Image_1_Elevated suPAR Is an Independent Risk Marker for Incident Kidney Disease in Acute Medical Patients.JPEG
Identifying patients at high risk of developing kidney disease could lead to early clinical interventions that prevent or slow disease progression. Soluble urokinase plasminogen activator receptor (suPAR) is an inflammatory biomarker thought to be involved in the pathogenesis and development of kidney disease. We aimed to determine whether elevated plasma suPAR measured at hospital admission is associated with incident kidney disease in patients presenting to the emergency department.Materials and Methods
This was a retrospective registry-based cohort study performed at the Emergency Department of Copenhagen University Hospital Amager and Hvidovre, Hvidovre, Denmark. Patients were included in the study from November 2013 to March 2017 and followed until June 2017. Patients were excluded if they were diagnosed with kidney disease or died prior to index discharge. Plasma suPAR was measured at hospital admission, and the main outcome was time to incident kidney disease, defined by ICD-10 diagnosis codes for both chronic and acute kidney conditions. Association between suPAR and time to incident kidney disease was assessed by Cox proportional hazard regression analysis.Results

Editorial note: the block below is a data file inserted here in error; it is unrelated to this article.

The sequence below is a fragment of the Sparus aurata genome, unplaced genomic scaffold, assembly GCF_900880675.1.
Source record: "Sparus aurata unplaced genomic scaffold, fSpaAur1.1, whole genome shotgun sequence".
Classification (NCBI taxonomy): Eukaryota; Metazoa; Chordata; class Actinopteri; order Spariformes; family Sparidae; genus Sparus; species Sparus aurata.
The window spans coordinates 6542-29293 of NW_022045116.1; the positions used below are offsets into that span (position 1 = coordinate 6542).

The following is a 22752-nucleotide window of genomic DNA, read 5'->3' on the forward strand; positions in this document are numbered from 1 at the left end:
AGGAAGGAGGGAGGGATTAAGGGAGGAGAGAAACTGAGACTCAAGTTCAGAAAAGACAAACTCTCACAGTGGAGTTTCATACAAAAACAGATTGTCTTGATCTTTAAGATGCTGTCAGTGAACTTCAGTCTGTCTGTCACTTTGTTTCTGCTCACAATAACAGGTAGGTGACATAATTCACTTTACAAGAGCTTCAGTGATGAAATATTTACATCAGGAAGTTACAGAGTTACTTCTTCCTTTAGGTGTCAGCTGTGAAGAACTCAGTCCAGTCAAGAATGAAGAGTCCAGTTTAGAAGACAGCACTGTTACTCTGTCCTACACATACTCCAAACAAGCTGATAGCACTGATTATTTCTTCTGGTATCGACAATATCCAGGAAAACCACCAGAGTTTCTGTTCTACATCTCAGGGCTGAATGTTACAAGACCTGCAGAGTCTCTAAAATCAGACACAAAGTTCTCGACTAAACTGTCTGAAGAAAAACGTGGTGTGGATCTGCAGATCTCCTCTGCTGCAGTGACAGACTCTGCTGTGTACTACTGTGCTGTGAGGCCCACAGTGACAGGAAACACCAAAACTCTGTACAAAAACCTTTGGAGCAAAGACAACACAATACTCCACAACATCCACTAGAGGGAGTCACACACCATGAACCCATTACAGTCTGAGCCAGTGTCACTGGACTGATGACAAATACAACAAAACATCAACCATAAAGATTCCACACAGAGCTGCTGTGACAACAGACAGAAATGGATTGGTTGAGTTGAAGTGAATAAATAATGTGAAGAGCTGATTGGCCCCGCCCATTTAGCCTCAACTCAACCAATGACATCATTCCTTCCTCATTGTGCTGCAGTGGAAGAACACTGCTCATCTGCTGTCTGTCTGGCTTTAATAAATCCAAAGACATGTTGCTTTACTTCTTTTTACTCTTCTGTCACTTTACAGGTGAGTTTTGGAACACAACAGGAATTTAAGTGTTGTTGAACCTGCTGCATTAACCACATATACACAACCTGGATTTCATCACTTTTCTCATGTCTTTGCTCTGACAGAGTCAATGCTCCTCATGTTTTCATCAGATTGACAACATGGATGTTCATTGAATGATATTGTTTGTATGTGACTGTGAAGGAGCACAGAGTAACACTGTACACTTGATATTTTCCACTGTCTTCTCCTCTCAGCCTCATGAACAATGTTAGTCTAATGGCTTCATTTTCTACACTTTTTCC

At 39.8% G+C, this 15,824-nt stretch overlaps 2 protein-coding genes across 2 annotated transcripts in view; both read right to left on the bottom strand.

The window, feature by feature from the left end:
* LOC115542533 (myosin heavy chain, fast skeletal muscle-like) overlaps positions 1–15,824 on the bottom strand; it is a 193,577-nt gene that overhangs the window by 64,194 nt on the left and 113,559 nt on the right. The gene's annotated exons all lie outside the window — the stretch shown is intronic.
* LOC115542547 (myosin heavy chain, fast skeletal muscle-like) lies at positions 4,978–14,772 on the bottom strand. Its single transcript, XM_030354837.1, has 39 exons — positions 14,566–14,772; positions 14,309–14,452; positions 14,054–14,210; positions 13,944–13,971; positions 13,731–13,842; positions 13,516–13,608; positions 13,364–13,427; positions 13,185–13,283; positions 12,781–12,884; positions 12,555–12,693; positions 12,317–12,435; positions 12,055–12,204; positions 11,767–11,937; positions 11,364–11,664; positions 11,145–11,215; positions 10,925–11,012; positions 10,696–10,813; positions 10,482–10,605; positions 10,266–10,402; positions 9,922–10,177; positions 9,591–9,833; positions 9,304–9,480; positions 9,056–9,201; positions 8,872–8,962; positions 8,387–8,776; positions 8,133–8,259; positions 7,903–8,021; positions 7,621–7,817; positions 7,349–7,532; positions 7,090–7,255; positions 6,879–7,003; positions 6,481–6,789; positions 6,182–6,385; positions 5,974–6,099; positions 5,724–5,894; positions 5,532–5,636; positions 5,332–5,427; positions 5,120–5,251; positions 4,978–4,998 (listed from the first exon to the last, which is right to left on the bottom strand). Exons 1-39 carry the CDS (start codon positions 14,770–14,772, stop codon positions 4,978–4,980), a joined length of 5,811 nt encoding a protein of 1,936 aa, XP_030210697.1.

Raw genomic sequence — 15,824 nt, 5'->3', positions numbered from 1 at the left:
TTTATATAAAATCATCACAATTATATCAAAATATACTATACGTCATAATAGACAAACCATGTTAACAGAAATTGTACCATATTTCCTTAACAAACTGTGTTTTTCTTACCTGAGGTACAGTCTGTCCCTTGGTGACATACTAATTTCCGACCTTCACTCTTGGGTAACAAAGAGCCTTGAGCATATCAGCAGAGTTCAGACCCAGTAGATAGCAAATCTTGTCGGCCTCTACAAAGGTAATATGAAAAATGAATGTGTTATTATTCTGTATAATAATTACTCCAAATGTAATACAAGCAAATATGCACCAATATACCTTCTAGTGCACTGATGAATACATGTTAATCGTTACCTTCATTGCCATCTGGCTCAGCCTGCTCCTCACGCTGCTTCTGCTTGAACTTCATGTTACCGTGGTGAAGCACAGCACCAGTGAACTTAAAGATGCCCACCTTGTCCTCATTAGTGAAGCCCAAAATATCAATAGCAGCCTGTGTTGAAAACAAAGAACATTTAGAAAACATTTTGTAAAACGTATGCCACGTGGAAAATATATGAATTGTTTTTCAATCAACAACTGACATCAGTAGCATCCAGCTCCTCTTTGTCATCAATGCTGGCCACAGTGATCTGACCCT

In total, 25,497 patients (median age 58.1 years; 52.5% female) were admitted to the emergency department and followed for development of kidney disease. In multivariable Cox regression analysis adjusting for age, sex, eGFR, CRP, cardiovascular disease, hypertension, and diabetes, each doubling in suPAR at hospital admission was associated with a hazard ratio of 1.57 (95% CI: 1.38–1.78, P < 0.001) for developing a chronic kidney condition and 2.51 (95% CI: 2.09–3.01, P < 0.001) for developing an acute kidney condition.Discussion
In a large cohort of acutely hospitalized medical patients, elevated suPAR was independently associated with incident chronic and acute kidney conditions. This highlights the potential for using suPAR in risk classification models to identify high-risk patients who could benefit from early clinical interventions. The main limitation of this study is its reliance on accurate reporting of ICD-10 codes for kidney disease.